In-class teaching

Students in lectureUnderstanding lectures for international students is an active experience where they are simultaneously processing words, making sense of key content and associating what they are learning with what they already know.

  • Clearly and repeatedly identifying what is essential content, and what is optional, helps international students focus their efforts on key learning areas.
  • Outline of content of a lecture and/or a unit of study helps international students to place their learning on context and follow the flow of a lecture more effectively.
  • Defining any new and unfamiliar words and concepts assists international students in following the lecture.
  • Give students time to think and formulate their answers when asking them to respond to questions.
  • Consider recording lectures. International students benefit from listening to the lecture again as they can pause and rewind sections they did not understand the first time.
  • Using international examples when possible can contextualise information for international students.
  • Providing a clear summary of lectures with the key learning outcomes will help students summarise and check that they have understood the material.

Why

When students are studying in their second or third language they have to work harder. First they need to understand words and then the message. They can be helped to reduce the double workload and allow increased capacity to concentrate on content by using clear language and examples.

All people can deal with only five new things at any one time. Keeping the message simple and explicit will allow international students to focus on the key learning rather than navigate through language and making decisions on what is important and what is additional information.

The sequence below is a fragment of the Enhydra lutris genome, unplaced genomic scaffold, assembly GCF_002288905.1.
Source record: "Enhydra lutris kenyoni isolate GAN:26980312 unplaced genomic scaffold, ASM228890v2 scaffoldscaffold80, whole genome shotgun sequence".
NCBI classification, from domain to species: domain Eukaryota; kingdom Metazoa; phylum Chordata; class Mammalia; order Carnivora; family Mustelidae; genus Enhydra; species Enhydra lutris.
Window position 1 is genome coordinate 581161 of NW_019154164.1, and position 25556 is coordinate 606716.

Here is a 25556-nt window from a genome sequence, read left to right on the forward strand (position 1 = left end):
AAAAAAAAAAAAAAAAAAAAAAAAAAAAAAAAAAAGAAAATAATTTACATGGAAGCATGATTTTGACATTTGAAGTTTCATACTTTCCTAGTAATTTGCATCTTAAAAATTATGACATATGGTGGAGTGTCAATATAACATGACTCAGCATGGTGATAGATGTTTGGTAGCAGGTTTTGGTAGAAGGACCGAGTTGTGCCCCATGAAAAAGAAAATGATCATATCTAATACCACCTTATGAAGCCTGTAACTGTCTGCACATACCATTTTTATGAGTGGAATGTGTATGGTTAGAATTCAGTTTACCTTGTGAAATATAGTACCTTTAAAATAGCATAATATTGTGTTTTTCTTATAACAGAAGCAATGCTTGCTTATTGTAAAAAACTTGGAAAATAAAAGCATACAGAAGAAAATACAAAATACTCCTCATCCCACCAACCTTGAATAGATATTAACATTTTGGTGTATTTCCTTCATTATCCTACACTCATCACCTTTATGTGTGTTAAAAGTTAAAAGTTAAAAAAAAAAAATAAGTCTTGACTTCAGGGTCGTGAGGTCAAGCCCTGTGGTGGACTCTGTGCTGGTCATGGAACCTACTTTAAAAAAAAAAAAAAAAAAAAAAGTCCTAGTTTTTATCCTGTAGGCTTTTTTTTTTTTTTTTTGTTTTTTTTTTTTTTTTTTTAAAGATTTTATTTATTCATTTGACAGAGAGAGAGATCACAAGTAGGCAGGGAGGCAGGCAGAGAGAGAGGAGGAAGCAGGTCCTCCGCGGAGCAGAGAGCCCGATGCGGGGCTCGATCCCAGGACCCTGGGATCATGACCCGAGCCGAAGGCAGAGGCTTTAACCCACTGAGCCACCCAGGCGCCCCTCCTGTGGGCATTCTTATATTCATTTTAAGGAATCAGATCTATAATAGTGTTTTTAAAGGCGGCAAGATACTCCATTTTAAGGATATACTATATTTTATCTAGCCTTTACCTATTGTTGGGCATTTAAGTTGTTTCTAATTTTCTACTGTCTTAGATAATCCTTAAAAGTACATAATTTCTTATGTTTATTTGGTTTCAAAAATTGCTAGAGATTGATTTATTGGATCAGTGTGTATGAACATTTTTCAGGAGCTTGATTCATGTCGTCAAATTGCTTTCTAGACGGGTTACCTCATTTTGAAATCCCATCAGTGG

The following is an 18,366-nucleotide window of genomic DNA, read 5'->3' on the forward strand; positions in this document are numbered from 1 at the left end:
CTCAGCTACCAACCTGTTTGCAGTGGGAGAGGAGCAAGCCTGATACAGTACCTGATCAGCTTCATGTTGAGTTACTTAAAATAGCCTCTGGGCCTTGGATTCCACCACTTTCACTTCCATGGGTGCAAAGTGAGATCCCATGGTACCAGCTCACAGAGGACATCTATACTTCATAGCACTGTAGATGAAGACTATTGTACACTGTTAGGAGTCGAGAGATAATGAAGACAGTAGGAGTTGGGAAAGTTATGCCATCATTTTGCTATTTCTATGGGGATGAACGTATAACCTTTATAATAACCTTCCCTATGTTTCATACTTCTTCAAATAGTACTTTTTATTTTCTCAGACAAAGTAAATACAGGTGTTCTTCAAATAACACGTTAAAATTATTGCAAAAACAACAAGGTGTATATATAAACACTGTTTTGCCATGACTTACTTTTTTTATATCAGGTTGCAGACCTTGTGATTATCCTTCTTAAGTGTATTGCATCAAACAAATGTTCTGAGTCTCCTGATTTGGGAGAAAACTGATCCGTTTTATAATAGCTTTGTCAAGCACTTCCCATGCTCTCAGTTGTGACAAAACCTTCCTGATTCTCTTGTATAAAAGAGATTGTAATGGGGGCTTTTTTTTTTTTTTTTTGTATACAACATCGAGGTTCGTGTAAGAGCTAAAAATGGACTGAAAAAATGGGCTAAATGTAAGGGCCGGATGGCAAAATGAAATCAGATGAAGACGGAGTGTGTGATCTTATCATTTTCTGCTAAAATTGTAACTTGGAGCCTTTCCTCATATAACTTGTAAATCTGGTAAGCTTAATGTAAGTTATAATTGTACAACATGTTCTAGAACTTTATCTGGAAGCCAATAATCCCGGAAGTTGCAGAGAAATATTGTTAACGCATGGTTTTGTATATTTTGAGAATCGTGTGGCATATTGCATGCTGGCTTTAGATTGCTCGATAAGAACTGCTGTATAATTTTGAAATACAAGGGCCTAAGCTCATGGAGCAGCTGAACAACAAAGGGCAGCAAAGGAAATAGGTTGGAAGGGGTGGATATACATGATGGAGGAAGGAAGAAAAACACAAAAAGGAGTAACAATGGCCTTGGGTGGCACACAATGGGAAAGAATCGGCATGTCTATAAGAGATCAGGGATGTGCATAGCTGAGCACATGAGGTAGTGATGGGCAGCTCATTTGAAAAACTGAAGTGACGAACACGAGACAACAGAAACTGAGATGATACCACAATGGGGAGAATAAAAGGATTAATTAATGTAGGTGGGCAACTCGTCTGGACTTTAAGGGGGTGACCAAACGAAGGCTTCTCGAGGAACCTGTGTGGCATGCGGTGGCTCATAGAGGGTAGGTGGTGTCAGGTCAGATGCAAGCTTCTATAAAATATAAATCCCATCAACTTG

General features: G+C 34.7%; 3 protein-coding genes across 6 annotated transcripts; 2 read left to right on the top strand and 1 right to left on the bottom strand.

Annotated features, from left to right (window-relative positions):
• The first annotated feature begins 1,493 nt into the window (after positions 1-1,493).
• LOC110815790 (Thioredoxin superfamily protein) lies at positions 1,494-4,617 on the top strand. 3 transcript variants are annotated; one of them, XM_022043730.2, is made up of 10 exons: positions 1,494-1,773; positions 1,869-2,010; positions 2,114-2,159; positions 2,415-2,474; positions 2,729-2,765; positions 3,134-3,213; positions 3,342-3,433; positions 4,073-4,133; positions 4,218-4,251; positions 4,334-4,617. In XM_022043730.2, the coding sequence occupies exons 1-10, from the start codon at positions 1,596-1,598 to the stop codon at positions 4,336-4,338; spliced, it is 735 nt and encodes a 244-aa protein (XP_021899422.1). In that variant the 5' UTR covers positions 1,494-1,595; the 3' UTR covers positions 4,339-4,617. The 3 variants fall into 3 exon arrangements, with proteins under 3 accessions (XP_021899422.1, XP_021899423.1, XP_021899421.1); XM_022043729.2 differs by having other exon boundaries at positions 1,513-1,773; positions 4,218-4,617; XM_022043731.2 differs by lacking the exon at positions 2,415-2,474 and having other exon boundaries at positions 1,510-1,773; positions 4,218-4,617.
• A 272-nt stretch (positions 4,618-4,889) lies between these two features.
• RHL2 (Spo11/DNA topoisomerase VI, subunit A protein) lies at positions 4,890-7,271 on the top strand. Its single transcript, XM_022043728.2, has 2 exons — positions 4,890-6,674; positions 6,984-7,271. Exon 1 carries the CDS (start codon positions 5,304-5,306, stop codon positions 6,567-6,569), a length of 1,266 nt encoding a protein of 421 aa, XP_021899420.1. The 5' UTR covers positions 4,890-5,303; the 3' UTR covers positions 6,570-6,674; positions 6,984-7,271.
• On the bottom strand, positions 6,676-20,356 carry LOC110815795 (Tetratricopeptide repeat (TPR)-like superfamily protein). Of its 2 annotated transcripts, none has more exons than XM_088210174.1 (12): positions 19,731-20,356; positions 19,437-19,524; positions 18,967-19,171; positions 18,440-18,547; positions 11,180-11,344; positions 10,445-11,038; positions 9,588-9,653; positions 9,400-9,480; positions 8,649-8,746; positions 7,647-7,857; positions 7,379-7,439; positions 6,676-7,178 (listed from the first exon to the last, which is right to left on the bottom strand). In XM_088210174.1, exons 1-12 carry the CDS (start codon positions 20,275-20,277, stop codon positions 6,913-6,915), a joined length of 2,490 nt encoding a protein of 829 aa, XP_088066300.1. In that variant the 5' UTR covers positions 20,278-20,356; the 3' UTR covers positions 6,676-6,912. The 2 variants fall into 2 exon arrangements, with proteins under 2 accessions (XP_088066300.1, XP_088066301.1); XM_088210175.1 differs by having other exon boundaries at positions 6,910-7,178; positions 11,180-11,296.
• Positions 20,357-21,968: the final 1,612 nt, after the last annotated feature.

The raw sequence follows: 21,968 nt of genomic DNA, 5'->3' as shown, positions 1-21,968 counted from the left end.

Examples

  • Use visuals when possible to reduce the cognitive load of words. Diagrams, charts, and pictures are all helpful in providing a different access point to information. These can be helpful as a starting point for a lecture plan.
  • Try listening to your own recorded lectures. This may provide valuable feedback on the speed of delivery and use of colloquialisms/metaphors/jargon.
  • Providing a glossary of key terms on Blackboard and visiting it in the lectures can help students to keep up with their reading and lecture participation.
  • Class-room participation can be supported by getting students to answer questions first in pairs before opening them to a class discussion.
  • Consider the possibility of allowing students to discuss concepts in class in their own language for a short period for checking they have understood the concepts correctly.
  • Encourage tutors to ask students in tutorials what they learnt in lectures and what is still unclear. Lecture content / delivery can then be adjusted based on this feedback.